The Use of Standard Costing as a Control Tool a New Era

Topics: Cost accounting, Cost, Costs Pages: 13 (3559 words) Published: April 30, 2010

Standard Costing became increasingly widespread at the beginning of the 20th century as a system for determining the manufacturing unit cost of a product, by setting standard rates and required material quantities for various production processes (Hyer & Wemmerlöv, 2002). Drury (2008) state that "Product standard costs are derived by listing and adding the standard cost of operations required to produce a particular product." The popularity of this technique increased significantly in the manufacturing industry, mainly because it could be used as a mechanism for managing cost, which could then be used to set product prices.

Over the years, standard costing systems have become more than just cost control tools by helping managers in other decision-making areas, such as performance evaluation and profit measurement. However, towards the end of the 20th century, standard costing has been increasingly criticised as an inadequate management technique. Authors such as, Kaplan and Johnson (1987), Ferrara (1995) and Monden and Lee (1993) have argued that standard costing is inconsistent in today's extremely competitive and global business environment. They maintain that standard costing can produce certain types behaviour that could threaten the survival of modern businesses. Despite, the growing concerns regarding the application of standard costing in a rapidly changing economic environment, standard costing has remained a relatively common tool among business managers and is still regularly taught to students on various accounting and management courses.

This paper aims to critically analyse the use of standard costing as a control technique in a new era. Firstly, standard costing will be examined so as to understand its application in the business world. Secondly, arguments from various researchers will be presented, which support and criticized the use the standard costing. Finally, these arguments will be weighed, so as to draw conclusions as to whether standard costing is still relevant in this new international economic climate.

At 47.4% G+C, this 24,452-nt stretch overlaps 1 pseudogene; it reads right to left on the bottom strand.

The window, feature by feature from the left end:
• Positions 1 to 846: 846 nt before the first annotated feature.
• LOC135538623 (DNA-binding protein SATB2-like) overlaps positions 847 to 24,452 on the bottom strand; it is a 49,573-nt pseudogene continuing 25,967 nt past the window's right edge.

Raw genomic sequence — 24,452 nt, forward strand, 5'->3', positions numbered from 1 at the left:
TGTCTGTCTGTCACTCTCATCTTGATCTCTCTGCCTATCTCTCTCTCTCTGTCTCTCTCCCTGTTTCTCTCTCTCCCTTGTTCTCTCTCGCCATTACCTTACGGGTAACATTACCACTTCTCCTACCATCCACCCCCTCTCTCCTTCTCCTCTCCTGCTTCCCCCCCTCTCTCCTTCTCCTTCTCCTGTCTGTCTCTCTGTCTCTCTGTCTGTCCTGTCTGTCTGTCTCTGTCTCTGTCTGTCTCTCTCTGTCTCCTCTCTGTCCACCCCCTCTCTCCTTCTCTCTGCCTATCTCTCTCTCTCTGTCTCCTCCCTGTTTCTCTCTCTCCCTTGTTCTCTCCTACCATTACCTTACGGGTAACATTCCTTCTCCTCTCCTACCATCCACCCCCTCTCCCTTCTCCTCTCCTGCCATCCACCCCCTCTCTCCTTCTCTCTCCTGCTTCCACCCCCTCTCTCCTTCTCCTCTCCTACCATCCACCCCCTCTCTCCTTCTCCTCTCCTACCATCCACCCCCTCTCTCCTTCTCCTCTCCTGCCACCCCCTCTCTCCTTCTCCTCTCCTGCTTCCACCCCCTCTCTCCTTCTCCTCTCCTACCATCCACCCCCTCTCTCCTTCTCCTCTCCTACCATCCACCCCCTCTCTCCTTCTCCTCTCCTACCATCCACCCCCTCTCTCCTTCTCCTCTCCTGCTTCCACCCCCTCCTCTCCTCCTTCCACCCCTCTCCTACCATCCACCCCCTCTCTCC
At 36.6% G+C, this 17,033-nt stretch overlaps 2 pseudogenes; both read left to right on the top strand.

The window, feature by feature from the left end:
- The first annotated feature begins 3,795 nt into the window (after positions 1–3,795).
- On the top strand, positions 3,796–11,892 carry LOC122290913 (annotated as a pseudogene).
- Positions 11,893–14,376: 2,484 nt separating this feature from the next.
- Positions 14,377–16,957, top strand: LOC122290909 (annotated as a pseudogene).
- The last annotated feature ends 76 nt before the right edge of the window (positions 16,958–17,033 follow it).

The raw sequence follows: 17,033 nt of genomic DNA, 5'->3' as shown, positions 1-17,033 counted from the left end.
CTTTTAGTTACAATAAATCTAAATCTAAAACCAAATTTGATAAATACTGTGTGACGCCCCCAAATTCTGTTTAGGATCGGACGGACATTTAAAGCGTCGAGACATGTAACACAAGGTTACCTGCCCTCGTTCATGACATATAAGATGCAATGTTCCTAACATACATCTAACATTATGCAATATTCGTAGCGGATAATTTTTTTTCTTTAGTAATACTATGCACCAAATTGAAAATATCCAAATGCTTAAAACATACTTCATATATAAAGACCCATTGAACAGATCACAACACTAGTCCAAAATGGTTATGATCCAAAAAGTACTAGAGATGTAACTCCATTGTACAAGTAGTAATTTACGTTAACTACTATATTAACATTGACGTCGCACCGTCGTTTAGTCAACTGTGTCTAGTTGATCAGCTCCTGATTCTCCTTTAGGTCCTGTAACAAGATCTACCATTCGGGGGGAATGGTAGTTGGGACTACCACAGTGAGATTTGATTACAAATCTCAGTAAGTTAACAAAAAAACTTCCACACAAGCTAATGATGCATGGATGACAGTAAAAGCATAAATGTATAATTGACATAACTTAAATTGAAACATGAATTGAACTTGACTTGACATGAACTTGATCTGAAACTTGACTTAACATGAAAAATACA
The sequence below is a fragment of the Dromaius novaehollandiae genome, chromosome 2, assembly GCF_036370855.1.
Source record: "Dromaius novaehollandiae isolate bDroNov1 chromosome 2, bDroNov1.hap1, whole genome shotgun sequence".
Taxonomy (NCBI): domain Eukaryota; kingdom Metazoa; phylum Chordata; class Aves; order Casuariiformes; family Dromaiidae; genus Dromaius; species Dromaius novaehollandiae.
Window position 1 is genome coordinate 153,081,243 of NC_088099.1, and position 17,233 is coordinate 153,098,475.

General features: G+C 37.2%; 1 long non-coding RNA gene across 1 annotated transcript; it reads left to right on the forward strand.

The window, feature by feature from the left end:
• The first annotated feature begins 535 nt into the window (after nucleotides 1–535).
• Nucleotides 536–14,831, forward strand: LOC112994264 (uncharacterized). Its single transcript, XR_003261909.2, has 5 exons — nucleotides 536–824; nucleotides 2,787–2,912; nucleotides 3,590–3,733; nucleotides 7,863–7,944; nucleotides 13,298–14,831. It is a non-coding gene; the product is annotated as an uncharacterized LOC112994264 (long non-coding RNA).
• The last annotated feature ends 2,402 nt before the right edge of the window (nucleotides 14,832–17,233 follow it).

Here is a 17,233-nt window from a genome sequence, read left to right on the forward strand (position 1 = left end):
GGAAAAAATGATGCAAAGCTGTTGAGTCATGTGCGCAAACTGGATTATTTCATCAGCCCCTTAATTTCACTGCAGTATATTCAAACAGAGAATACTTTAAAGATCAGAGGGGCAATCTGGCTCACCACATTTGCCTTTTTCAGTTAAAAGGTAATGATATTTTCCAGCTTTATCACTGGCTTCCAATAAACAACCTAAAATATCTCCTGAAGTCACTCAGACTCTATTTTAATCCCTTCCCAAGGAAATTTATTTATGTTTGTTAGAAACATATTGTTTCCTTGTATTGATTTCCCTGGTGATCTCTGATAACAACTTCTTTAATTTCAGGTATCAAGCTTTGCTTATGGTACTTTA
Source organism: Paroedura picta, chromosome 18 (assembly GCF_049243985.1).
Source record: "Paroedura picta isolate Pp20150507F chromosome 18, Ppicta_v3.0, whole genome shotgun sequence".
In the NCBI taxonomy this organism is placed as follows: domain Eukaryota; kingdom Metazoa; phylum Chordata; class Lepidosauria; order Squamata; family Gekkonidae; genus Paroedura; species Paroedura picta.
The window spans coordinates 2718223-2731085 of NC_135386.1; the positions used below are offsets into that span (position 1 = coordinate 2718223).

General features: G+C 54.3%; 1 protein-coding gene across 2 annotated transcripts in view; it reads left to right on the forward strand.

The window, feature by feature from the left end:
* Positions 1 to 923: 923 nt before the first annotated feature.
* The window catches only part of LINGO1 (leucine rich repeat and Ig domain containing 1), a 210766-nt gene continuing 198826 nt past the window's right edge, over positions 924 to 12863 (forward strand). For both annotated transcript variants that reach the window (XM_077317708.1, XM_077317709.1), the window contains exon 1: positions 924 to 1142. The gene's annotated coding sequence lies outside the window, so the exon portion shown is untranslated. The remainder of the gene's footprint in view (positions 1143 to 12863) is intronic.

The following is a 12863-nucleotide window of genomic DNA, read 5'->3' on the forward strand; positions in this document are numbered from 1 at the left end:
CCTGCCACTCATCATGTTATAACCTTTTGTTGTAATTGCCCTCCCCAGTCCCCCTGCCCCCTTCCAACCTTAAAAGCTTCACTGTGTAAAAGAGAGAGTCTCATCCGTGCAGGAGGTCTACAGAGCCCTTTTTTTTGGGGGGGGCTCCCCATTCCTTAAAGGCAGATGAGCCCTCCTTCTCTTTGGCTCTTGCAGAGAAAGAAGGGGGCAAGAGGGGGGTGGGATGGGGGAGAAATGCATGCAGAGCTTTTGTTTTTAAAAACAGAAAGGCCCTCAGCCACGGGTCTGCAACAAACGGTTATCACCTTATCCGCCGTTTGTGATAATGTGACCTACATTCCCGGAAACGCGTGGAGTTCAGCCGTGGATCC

CIMA (2008) defines standard costing as a "control technique that reports variances by comparing actual costs to pre-set standards, so facilitating action through management by exception. The principle of 'management by exception' which applies to standard costing, allows managers to focus on issues relating to costs that deviate from the pre-set standards. Wood & Sangster (2005) note that actual costs that conform to the pre-set standard require little attention, instead management should focus on those actual costs that produce variances and fall significantly outside the standards.

Horngren et al (2002) show that finding the standard cost of a product or service basically requires two groups of calculations. According to Horngren et al, standard costing "traces (a) direct costs to output produced by multiplying the standard price or rates by the standard quantities of inputs allowed for actual outputs produced and (b) allocates indirect costs/[overheads] on the basis of the standard indirect rates times the standard quantities of the allocation bases allowed for the actual output produced." KMPG (2010) argues that under standard costing, indirect cost or overheads related to producing a single unit can be directly attributed to the product cost or included in the product cost by using an absorption technique.

The pre-set standards of standard costing give information regarding the cost of producing one unit of a particular good or service. According to CIMA (2008) "a standard cost is a carefully predetermined unit cost, which is prepared for each cost unit. It contains details of the standard amount and price of each resource that will be utilised in providing the service or manufacturing a product." Drury (2008) explains that standard costs can be determined by using historical/prior period data or by using...

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